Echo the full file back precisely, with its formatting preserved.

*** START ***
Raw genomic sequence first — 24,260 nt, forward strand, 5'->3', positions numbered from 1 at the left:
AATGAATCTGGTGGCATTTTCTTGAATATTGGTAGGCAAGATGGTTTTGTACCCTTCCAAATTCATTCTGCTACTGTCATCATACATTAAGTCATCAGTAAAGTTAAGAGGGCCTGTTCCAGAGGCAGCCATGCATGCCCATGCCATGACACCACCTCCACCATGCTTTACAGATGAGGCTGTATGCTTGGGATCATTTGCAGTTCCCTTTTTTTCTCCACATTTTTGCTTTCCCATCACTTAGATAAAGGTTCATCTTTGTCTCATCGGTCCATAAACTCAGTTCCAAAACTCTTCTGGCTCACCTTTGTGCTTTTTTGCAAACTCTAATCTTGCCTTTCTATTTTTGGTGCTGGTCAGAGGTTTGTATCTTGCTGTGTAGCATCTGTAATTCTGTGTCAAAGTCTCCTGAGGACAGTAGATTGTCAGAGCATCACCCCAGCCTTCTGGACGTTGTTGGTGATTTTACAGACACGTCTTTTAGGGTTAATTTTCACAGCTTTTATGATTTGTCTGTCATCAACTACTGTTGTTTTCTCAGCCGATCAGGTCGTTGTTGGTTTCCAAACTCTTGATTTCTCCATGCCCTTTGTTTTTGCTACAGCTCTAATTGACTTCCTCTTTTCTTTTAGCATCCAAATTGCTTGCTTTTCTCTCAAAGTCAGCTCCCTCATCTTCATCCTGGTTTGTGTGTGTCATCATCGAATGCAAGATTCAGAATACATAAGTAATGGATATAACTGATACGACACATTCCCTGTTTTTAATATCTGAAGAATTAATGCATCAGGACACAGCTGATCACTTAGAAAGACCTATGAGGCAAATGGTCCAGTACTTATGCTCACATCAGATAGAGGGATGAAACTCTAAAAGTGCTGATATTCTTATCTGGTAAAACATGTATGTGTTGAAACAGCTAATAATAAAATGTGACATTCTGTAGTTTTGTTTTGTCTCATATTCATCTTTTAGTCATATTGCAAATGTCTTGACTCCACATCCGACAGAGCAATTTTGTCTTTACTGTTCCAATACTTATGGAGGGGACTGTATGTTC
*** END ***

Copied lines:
Raw genomic sequence first — 24,260 nt, forward strand, 5'->3', positions numbered from 1 at the left:
AATGAATCTGGTGGCATTTTCTTGAATATTGGTAGGCAAGATGGTTTTGTACCCTTCCAAATTCATTCTGCTACTGTCATCATACATTAAGTCATCAGTAAAGTTAAGAGGGCCTGTTCCAGAGGCAGCCATGCATGCCCATGCCATGACACCACCTCCACCATGCTTTACAGATGAGGCTGTATGCTTGGGATCATTTGCAGTTCCCTTTTTTTCTCCACATTTTTGCTTTCCCATCACTTAGATAAAGGTTCATCTTTGTCTCATCGGTCCATAAACTCAGTTCCAAAACTCTTCTGGCTCACCTTTGTGCTTTTTTGCAAACTCTAATCTTGCCTTTCTATTTTTGGTGCTGGTCAGAGGTTTGTATCTTGCTGTGTAGCATCTGTAATTCTGTGTCAAAGTCTCCTGAGGACAGTAGATTGTCAGAGCATCACCCCAGCCTTCTGGACGTTGTTGGTGATTTTACAGACACGTCTTTTAGGGTTAATTTTCACAGCTTTTATGATTTGTCTGTCATCAACTACTGTTGTTTTCTCAGCCGATCAGGTCGTTGTTGGTTTCCAAACTCTTGATTTCTCCATGCCCTTTGTTTTTGCTACAGCTCTAATTGACTTCCTCTTTTCTTTTAGCATCCAAATTGCTTGCTTTTCTCTCAAAGTCAGCTCCCTCATCTTCATCCTGGTTTGTGTGTGTCATCATCGAATGCAAGATTCAGAATACATAAGTAATGGATATAACTGATACGACACATTCCCTGTTTTTAATATCTGAAGAATTAATGCATCAGGACACAGCTGATCACTTAGAAAGACCTATGAGGCAAATGGTCCAGTACTTATGCTCACATCAGATAGAGGGATGAAACTCTAAAAGTGCTGATATTCTTATCTGGTAAAACATGTATGTGTTGAAACAGCTAATAATAAAATGTGACATTCTGTAGTTTTGTTTTGTCTCATATTCATCTTTTAGTCATATTGCAAATGTCTTGACTCCACATCCGACAGAGCAATTTTGTCTTTACTGTTCCAATACTTATGGAGGGGACTGTATGTTC